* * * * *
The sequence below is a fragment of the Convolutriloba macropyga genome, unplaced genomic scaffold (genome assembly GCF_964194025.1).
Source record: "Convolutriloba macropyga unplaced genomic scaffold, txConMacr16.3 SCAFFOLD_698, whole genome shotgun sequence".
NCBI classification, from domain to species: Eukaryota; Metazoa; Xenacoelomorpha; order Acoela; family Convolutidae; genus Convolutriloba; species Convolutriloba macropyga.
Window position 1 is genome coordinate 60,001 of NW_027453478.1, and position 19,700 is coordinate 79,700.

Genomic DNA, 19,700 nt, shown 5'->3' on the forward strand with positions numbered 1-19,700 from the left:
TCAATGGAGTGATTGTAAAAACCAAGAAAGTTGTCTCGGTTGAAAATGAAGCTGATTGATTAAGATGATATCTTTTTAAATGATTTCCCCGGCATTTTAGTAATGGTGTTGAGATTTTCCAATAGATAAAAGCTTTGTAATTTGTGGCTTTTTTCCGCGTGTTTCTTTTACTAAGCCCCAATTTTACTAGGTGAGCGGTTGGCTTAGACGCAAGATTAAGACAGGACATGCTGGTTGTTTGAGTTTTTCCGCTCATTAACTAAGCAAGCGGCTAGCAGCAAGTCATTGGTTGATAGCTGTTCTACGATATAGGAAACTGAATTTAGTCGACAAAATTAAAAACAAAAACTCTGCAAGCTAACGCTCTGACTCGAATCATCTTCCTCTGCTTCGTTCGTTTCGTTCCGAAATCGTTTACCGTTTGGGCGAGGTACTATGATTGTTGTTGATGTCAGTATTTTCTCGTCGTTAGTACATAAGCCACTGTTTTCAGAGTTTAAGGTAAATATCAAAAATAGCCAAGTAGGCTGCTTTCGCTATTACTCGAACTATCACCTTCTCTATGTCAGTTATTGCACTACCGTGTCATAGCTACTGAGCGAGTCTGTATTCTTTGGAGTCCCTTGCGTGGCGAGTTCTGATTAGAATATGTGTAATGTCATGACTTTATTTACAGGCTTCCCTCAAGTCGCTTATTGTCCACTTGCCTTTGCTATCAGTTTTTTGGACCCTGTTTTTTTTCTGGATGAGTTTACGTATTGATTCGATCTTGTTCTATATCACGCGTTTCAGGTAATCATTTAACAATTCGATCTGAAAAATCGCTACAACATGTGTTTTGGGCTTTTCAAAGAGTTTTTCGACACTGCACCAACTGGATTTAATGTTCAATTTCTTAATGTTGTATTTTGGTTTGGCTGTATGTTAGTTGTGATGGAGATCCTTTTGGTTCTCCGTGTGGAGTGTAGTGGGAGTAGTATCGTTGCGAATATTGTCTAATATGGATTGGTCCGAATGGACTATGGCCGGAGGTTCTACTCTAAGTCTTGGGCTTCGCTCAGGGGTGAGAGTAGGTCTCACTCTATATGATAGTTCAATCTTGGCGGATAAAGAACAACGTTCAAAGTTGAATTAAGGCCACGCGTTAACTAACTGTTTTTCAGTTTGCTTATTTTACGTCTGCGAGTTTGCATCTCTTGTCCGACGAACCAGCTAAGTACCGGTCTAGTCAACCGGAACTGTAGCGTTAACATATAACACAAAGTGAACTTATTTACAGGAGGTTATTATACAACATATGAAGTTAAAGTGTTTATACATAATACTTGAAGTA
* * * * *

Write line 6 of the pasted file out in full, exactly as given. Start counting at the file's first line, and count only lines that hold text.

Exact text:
TCAATGGAGTGATTGTAAAAACCAAGAAAGTTGTCTCGGTTGAAAATGAAGCTGATTGATTAAGATGATATCTTTTTAAATGATTTCCCCGGCATTTTAGTAATGGTGTTGAGATTTTCCAATAGATAAAAGCTTTGTAATTTGTGGCTTTTTTCCGCGTGTTTCTTTTACTAAGCCCCAATTTTACTAGGTGAGCGGTTGGCTTAGACGCAAGATTAAGACAGGACATGCTGGTTGTTTGAGTTTTTCCGCTCATTAACTAAGCAAGCGGCTAGCAGCAAGTCATTGGTTGATAGCTGTTCTACGATATAGGAAACTGAATTTAGTCGACAAAATTAAAAACAAAAACTCTGCAAGCTAACGCTCTGACTCGAATCATCTTCCTCTGCTTCGTTCGTTTCGTTCCGAAATCGTTTACCGTTTGGGCGAGGTACTATGATTGTTGTTGATGTCAGTATTTTCTCGTCGTTAGTACATAAGCCACTGTTTTCAGAGTTTAAGGTAAATATCAAAAATAGCCAAGTAGGCTGCTTTCGCTATTACTCGAACTATCACCTTCTCTATGTCAGTTATTGCACTACCGTGTCATAGCTACTGAGCGAGTCTGTATTCTTTGGAGTCCCTTGCGTGGCGAGTTCTGATTAGAATATGTGTAATGTCATGACTTTATTTACAGGCTTCCCTCAAGTCGCTTATTGTCCACTTGCCTTTGCTATCAGTTTTTTGGACCCTGTTTTTTTTCTGGATGAGTTTACGTATTGATTCGATCTTGTTCTATATCACGCGTTTCAGGTAATCATTTAACAATTCGATCTGAAAAATCGCTACAACATGTGTTTTGGGCTTTTCAAAGAGTTTTTCGACACTGCACCAACTGGATTTAATGTTCAATTTCTTAATGTTGTATTTTGGTTTGGCTGTATGTTAGTTGTGATGGAGATCCTTTTGGTTCTCCGTGTGGAGTGTAGTGGGAGTAGTATCGTTGCGAATATTGTCTAATATGGATTGGTCCGAATGGACTATGGCCGGAGGTTCTACTCTAAGTCTTGGGCTTCGCTCAGGGGTGAGAGTAGGTCTCACTCTATATGATAGTTCAATCTTGGCGGATAAAGAACAACGTTCAAAGTTGAATTAAGGCCACGCGTTAACTAACTGTTTTTCAGTTTGCTTATTTTACGTCTGCGAGTTTGCATCTCTTGTCCGACGAACCAGCTAAGTACCGGTCTAGTCAACCGGAACTGTAGCGTTAACATATAACACAAAGTGAACTTATTTACAGGAGGTTATTATACAACATATGAAGTTAAAGTGTTTATACATAATACTTGAAGTA